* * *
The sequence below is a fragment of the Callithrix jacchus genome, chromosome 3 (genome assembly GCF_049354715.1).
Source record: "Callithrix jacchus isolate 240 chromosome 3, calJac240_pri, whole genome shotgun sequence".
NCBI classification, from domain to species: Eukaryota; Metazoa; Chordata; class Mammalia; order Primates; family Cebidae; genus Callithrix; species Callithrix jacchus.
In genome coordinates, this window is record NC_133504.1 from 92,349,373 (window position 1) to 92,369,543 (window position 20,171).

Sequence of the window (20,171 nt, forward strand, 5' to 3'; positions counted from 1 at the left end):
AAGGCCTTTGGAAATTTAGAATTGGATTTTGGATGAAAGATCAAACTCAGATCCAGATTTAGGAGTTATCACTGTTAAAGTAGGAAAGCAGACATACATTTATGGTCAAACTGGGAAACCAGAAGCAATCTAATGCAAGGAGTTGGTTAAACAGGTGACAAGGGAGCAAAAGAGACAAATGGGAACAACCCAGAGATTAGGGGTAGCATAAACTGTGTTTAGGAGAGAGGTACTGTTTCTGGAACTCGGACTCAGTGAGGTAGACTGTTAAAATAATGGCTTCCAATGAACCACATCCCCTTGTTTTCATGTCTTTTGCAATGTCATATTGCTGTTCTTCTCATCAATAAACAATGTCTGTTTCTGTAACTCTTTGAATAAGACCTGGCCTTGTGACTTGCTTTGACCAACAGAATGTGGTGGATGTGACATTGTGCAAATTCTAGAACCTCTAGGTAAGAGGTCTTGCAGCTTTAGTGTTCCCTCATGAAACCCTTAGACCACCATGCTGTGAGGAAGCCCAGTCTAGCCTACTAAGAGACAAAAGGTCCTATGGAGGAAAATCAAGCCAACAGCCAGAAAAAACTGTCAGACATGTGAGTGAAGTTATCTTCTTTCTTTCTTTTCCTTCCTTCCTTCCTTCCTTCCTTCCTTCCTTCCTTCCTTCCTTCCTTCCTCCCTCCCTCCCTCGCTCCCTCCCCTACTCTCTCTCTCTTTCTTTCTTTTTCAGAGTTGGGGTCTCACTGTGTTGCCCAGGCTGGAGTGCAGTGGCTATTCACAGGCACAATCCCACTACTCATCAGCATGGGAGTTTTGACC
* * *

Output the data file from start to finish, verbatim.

The sequence below is a fragment of the Callithrix jacchus genome, chromosome 3 (genome assembly GCF_049354715.1).
Source record: "Callithrix jacchus isolate 240 chromosome 3, calJac240_pri, whole genome shotgun sequence".
NCBI classification, from domain to species: Eukaryota; Metazoa; Chordata; class Mammalia; order Primates; family Cebidae; genus Callithrix; species Callithrix jacchus.
In genome coordinates, this window is record NC_133504.1 from 92,349,373 (window position 1) to 92,369,543 (window position 20,171).

Sequence of the window (20,171 nt, forward strand, 5' to 3'; positions counted from 1 at the left end):
AAGGCCTTTGGAAATTTAGAATTGGATTTTGGATGAAAGATCAAACTCAGATCCAGATTTAGGAGTTATCACTGTTAAAGTAGGAAAGCAGACATACATTTATGGTCAAACTGGGAAACCAGAAGCAATCTAATGCAAGGAGTTGGTTAAACAGGTGACAAGGGAGCAAAAGAGACAAATGGGAACAACCCAGAGATTAGGGGTAGCATAAACTGTGTTTAGGAGAGAGGTACTGTTTCTGGAACTCGGACTCAGTGAGGTAGACTGTTAAAATAATGGCTTCCAATGAACCACATCCCCTTGTTTTCATGTCTTTTGCAATGTCATATTGCTGTTCTTCTCATCAATAAACAATGTCTGTTTCTGTAACTCTTTGAATAAGACCTGGCCTTGTGACTTGCTTTGACCAACAGAATGTGGTGGATGTGACATTGTGCAAATTCTAGAACCTCTAGGTAAGAGGTCTTGCAGCTTTAGTGTTCCCTCATGAAACCCTTAGACCACCATGCTGTGAGGAAGCCCAGTCTAGCCTACTAAGAGACAAAAGGTCCTATGGAGGAAAATCAAGCCAACAGCCAGAAAAAACTGTCAGACATGTGAGTGAAGTTATCTTCTTTCTTTCTTTTCCTTCCTTCCTTCCTTCCTTCCTTCCTTCCTTCCTTCCTTCCTTCCTTCCTCCCTCCCTCCCTCGCTCCCTCCCCTACTCTCTCTCTCTTTCTTTCTTTTTCAGAGTTGGGGTCTCACTGTGTTGCCCAGGCTGGAGTGCAGTGGCTATTCACAGGCACAATCCCACTACTCATCAGCATGGGAGTTTTGACC